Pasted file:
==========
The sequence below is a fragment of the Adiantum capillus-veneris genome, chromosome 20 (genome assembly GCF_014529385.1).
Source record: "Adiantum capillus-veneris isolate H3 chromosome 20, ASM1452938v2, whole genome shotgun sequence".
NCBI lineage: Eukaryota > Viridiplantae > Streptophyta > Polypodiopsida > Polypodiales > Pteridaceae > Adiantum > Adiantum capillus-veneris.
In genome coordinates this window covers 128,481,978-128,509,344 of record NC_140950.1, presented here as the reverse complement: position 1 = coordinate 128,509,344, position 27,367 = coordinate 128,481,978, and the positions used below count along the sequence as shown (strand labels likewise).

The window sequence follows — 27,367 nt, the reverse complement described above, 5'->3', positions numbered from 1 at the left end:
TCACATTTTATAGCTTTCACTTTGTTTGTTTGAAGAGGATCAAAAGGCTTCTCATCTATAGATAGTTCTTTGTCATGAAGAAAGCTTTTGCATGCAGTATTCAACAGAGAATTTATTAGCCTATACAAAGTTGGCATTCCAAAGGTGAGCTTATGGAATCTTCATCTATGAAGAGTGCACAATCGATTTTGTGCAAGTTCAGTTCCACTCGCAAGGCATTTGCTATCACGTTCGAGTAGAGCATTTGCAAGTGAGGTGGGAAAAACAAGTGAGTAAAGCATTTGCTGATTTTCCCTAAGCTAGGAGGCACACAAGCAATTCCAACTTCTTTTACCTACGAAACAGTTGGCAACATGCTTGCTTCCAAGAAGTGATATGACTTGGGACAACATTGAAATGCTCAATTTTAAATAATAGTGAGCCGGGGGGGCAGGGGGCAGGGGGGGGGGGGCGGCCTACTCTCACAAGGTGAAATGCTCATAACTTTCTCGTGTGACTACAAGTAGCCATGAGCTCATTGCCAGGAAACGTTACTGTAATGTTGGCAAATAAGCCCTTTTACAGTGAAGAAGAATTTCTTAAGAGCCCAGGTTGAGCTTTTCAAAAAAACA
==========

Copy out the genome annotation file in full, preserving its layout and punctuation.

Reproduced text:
The sequence below is a fragment of the Adiantum capillus-veneris genome, chromosome 20 (genome assembly GCF_014529385.1).
Source record: "Adiantum capillus-veneris isolate H3 chromosome 20, ASM1452938v2, whole genome shotgun sequence".
NCBI lineage: Eukaryota > Viridiplantae > Streptophyta > Polypodiopsida > Polypodiales > Pteridaceae > Adiantum > Adiantum capillus-veneris.
In genome coordinates this window covers 128,481,978-128,509,344 of record NC_140950.1, presented here as the reverse complement: position 1 = coordinate 128,509,344, position 27,367 = coordinate 128,481,978, and the positions used below count along the sequence as shown (strand labels likewise).

The window sequence follows — 27,367 nt, the reverse complement described above, 5'->3', positions numbered from 1 at the left end:
TCACATTTTATAGCTTTCACTTTGTTTGTTTGAAGAGGATCAAAAGGCTTCTCATCTATAGATAGTTCTTTGTCATGAAGAAAGCTTTTGCATGCAGTATTCAACAGAGAATTTATTAGCCTATACAAAGTTGGCATTCCAAAGGTGAGCTTATGGAATCTTCATCTATGAAGAGTGCACAATCGATTTTGTGCAAGTTCAGTTCCACTCGCAAGGCATTTGCTATCACGTTCGAGTAGAGCATTTGCAAGTGAGGTGGGAAAAACAAGTGAGTAAAGCATTTGCTGATTTTCCCTAAGCTAGGAGGCACACAAGCAATTCCAACTTCTTTTACCTACGAAACAGTTGGCAACATGCTTGCTTCCAAGAAGTGATATGACTTGGGACAACATTGAAATGCTCAATTTTAAATAATAGTGAGCCGGGGGGGCAGGGGGCAGGGGGGGGGGGGCGGCCTACTCTCACAAGGTGAAATGCTCATAACTTTCTCGTGTGACTACAAGTAGCCATGAGCTCATTGCCAGGAAACGTTACTGTAATGTTGGCAAATAAGCCCTTTTACAGTGAAGAAGAATTTCTTAAGAGCCCAGGTTGAGCTTTTCAAAAAAACA